20.         The two motions, i.e. the motion for an interlocutory injunction and the rival motion seeking to set aside the interim order, were heard yesterday afternoon and judgment was reserved overnight.  Written legal submissions had been filed by all three parties in advance of the hearing yesterday afternoon.  These were then supplemented by oral submission.  The Tenant appeared as a litigant in person; the Landlords and the Board, respectively, were represented by solicitor and counsel. 

 

 

21.         There is no disagreement between the parties as to the legal position pending the determination of an appeal to the High Court on a point of law.  The provisions of sections 86 and 123 of the Residential Tenancies Act 2004 are clear in this regard.  The combined effect of these provisions has been summarised, correctly, as follows by the Residential Tenancies Board in its comprehensive written legal submissions:

“Once a Determination Order is appealed to the High Court within the permitted 21-day appeal period, the terms of the Determination Order are not binding on the parties concerned.  Once the High Court determines the dispute in accordance with section 123(5) of the 2004 Act, the original/the revised Determination Order can then be enforced in the District Court pursuant to section 124 of the 2004 Act.”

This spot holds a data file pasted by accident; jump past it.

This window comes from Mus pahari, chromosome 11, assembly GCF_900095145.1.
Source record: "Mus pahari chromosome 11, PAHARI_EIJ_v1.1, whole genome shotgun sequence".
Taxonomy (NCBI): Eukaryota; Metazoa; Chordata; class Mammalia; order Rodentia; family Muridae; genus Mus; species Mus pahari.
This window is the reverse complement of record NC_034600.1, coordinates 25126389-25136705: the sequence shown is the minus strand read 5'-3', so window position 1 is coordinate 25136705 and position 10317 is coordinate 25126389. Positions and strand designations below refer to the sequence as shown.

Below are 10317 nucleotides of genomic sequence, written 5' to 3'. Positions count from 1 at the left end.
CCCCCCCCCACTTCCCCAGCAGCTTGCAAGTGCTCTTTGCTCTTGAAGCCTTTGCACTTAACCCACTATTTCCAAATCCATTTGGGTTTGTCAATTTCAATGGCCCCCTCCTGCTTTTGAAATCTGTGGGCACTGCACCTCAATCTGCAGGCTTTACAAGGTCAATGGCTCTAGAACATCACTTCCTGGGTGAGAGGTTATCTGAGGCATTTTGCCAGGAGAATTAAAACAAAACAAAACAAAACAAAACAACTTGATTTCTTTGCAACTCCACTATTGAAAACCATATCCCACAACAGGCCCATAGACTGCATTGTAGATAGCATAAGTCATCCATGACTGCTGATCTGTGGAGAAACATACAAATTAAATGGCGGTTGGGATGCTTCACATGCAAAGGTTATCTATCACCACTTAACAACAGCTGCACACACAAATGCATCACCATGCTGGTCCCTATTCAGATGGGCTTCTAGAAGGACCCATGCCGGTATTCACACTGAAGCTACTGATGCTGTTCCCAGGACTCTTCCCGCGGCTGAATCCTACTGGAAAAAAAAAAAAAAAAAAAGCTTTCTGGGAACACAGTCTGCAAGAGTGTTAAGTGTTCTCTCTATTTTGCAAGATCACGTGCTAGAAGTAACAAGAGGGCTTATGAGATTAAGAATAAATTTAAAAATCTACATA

22.         The application for an interlocutory injunction is opposed by the Landlords on a different basis.  Counsel on behalf of the Landlords submits, in effect, that the statutory appeal is irregular in form and is “doomed to failure from the outset”.  It is said that no point of law has been identified which might properly ground an appeal under section 123 of the RTA 2004.  The court is asked, therefore, to weigh what is said to be the hopelessness of the appeal in the balance in deciding whether or not to grant an interlocutory injunction.